- SYI$_PSXRR_PRIO_MAX, SYI$_PSXRR_PRIO_MIN
See the Item Codes section of the $GETSYI service description for more information about these item codes.
Placeholding argument reserved to OpenVMS.
Condition Values Returned
|SS$_NORMAL||The service completed successfully.|
|SS$_ACCVIO||The process name string or string descriptor cannot be read by the caller, or the process identification or previous priority longword cannot be written by the caller.|
|SS$_ILLPOLICY||An invalid scheduling policy was specified.|
|SS$_ILLPRIPOL||Setting the process to the specified priority and/or policy would result in an illegal policy/priority combination. The illegal combination can occur between the SETPRI policy and priority parameters themselves, or it can occur between either of the parameters and the current policy and/or priority of the target process.|
|SS$_INCOMPAT||The remote node is running an incompatible version of the operating system.|
|SS$_IVLOGNAM||The process name string has a length of 0 or has more than 15 characters.|
|SS$_NONEXPR||The specified process does not exist, or an invalid process identification was specified.|
|SS$_NOPRIV||The process does not have the privilege to affect other processes.|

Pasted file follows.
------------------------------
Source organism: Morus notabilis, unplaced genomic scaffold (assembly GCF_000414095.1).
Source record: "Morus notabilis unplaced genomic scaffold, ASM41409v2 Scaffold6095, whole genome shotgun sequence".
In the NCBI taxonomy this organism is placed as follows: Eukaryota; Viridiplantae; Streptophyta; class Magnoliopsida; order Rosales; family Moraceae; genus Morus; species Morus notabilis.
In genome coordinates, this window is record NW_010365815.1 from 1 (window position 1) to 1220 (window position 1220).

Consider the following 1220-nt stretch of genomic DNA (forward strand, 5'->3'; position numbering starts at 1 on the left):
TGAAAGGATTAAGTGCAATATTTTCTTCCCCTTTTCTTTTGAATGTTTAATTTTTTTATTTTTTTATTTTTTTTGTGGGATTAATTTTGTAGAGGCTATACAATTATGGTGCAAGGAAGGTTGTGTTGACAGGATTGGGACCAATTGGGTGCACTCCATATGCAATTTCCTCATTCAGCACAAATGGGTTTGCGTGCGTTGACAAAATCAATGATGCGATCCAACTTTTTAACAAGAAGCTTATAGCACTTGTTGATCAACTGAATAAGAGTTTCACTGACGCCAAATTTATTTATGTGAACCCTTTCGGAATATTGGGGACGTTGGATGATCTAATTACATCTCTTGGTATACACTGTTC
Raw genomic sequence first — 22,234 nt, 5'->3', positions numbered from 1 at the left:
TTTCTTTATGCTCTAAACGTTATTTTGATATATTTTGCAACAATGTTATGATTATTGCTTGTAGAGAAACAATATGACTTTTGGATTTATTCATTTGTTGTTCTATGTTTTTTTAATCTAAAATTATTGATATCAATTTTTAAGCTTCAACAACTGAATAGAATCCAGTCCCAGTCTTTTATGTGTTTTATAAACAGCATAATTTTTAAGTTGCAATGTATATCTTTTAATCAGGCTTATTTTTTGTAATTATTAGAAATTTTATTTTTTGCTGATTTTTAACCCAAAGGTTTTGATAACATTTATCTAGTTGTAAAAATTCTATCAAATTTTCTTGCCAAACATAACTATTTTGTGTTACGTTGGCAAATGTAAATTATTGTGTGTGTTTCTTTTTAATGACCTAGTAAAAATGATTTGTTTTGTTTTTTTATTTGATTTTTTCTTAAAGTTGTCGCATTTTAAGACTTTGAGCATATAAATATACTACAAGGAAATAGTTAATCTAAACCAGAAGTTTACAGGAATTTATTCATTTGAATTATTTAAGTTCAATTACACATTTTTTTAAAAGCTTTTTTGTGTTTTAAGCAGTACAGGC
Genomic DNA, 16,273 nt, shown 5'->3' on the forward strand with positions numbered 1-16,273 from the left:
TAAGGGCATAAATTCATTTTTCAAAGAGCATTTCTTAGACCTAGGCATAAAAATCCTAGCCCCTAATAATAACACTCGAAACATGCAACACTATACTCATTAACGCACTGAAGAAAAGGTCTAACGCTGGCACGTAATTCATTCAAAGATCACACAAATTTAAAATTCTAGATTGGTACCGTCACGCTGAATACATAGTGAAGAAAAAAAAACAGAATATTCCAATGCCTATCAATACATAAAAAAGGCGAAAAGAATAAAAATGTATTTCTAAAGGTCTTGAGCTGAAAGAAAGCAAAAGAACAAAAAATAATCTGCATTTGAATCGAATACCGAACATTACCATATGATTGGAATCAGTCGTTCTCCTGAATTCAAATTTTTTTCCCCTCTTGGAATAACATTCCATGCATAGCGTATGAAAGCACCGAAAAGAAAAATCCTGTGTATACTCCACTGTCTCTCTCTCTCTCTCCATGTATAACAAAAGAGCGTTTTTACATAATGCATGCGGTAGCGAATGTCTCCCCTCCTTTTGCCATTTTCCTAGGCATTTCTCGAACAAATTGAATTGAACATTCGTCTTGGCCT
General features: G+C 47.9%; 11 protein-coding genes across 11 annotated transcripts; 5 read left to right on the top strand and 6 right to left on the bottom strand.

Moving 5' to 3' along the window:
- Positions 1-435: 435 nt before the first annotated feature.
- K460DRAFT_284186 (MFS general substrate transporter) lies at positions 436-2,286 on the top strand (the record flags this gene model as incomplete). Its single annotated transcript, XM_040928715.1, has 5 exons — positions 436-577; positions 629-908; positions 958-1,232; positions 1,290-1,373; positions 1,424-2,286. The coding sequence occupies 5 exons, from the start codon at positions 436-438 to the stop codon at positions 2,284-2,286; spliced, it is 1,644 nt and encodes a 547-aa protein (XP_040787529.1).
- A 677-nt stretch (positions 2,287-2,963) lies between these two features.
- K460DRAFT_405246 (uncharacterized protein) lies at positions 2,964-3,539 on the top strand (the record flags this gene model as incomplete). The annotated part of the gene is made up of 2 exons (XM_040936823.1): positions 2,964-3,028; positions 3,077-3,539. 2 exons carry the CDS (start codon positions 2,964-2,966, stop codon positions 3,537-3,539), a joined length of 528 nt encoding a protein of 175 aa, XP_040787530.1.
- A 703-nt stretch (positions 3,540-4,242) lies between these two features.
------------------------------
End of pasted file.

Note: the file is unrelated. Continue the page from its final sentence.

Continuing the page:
|SS$_NOSUCHNODE||The process name refers to a node that is not currently recognized as part of the cluster.|
|SS$_REMRSRC||The remote node has insufficient resources to respond to the request. (Bring this error to the attention of your system manager.)|
|SS$_UNREACHABLE||The remote node is a member of the cluster but is not accepting requests. (This is normal for a brief period early in the system boot process.)|
Depending on the operation, the calling process might need one of the following privileges to use $SETPRI:
- GROUP privilege to change the priority of a process in the same group, unless the target process has the same UIC as the calling process.
- WORLD privilege to change the priority of any other process in the system.
- ALTPRI privilege to set any process's priority to a value greater than the target process's initial base priority. If a process does not have ALTPRI privilege, the priority value specified by the source process is compared to the authorized priority of the target process and the smaller of the two values is used as the new base priority of the target process.